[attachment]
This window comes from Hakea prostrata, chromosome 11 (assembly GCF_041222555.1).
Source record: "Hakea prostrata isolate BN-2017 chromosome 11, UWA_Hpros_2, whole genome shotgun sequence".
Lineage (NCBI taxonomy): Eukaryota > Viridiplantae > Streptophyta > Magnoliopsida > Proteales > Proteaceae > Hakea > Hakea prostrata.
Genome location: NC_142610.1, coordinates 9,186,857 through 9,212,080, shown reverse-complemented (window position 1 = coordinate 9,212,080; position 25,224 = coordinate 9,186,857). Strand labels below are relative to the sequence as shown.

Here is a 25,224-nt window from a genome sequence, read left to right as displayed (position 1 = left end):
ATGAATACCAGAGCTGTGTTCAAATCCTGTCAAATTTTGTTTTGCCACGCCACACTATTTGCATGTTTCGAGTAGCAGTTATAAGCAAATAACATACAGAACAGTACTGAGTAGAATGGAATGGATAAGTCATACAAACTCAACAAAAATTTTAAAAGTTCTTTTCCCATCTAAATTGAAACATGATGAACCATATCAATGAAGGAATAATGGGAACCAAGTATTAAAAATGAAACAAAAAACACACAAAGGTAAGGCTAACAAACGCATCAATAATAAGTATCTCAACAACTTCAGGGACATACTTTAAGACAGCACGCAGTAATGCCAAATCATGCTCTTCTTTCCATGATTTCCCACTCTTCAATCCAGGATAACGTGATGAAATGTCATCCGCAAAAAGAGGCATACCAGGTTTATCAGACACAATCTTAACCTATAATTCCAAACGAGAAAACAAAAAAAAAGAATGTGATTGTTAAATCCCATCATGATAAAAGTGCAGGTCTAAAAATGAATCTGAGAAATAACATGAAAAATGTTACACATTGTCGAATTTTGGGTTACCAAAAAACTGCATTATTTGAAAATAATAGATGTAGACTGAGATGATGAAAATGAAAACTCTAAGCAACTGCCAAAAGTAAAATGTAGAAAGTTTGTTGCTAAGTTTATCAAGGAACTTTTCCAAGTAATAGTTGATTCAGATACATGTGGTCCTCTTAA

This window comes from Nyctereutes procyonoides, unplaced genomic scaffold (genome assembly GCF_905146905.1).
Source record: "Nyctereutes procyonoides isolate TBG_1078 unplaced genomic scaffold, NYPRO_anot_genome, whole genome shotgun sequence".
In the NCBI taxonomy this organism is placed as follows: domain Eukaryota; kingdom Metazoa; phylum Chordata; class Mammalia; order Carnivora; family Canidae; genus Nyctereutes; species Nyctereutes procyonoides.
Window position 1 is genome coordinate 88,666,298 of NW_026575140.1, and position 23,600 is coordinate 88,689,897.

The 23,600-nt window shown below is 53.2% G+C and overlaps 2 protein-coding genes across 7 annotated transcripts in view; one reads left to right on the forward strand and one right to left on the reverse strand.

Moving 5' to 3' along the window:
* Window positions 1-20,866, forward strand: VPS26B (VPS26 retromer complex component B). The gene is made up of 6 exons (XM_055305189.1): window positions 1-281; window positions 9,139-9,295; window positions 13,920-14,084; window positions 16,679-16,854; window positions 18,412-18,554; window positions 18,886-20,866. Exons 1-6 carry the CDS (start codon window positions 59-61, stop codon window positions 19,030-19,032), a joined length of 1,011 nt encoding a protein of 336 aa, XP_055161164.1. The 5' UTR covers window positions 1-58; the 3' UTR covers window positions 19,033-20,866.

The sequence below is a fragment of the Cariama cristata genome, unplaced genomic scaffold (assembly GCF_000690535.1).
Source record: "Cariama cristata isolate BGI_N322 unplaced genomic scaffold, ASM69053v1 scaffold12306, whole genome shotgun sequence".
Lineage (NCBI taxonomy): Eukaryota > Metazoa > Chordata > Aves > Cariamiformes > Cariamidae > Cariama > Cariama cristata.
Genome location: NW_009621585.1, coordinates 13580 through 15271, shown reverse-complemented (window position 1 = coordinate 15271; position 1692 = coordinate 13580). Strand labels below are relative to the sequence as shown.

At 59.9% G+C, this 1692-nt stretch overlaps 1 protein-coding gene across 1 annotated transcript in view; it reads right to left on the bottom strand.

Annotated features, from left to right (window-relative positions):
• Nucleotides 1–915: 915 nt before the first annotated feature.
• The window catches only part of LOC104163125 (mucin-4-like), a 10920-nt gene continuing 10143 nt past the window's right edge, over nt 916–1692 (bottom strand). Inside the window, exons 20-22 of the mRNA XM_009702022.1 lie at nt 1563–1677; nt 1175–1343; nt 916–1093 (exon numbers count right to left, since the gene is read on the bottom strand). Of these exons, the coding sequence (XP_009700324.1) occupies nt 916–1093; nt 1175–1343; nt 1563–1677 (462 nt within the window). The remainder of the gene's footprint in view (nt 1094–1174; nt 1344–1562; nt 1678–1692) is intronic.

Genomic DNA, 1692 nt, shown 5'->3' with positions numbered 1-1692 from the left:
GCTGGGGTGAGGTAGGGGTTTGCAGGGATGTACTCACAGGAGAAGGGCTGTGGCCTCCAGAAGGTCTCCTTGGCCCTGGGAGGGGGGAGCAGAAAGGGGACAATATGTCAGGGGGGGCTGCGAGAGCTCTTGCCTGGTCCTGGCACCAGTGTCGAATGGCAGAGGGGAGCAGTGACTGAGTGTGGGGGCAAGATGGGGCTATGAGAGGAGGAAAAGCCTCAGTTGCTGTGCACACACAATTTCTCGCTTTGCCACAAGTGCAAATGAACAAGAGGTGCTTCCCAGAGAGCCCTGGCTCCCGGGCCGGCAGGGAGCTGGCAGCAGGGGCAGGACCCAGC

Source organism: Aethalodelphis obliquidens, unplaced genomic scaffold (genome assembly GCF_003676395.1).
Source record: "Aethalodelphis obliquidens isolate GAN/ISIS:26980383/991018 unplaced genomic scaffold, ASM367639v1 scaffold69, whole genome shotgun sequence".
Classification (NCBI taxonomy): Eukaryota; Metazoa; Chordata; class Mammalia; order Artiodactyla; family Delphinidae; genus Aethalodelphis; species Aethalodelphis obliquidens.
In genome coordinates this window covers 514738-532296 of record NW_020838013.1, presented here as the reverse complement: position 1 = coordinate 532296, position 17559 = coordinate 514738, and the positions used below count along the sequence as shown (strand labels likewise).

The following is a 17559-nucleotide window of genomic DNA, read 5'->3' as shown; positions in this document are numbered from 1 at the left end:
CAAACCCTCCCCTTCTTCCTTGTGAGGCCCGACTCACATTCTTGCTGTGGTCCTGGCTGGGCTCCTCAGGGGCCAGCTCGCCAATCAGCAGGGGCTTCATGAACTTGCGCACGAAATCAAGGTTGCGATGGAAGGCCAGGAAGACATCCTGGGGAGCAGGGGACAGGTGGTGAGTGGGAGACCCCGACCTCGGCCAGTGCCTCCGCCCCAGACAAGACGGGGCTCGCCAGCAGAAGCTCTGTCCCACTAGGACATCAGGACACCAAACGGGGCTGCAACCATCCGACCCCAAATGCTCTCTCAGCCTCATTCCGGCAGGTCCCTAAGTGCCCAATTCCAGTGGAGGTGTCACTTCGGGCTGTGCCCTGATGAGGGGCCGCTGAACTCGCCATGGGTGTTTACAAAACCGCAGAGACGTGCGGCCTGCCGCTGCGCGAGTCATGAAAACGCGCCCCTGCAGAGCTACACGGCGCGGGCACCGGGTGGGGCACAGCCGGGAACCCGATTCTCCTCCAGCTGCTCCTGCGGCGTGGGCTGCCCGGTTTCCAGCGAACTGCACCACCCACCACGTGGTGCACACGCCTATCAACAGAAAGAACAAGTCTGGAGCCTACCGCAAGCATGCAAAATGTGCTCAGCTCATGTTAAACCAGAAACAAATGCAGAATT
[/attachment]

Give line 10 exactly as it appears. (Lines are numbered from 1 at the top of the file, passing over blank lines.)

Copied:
Window position 1 is genome coordinate 88,666,298 of NW_026575140.1, and position 23,600 is coordinate 88,689,897.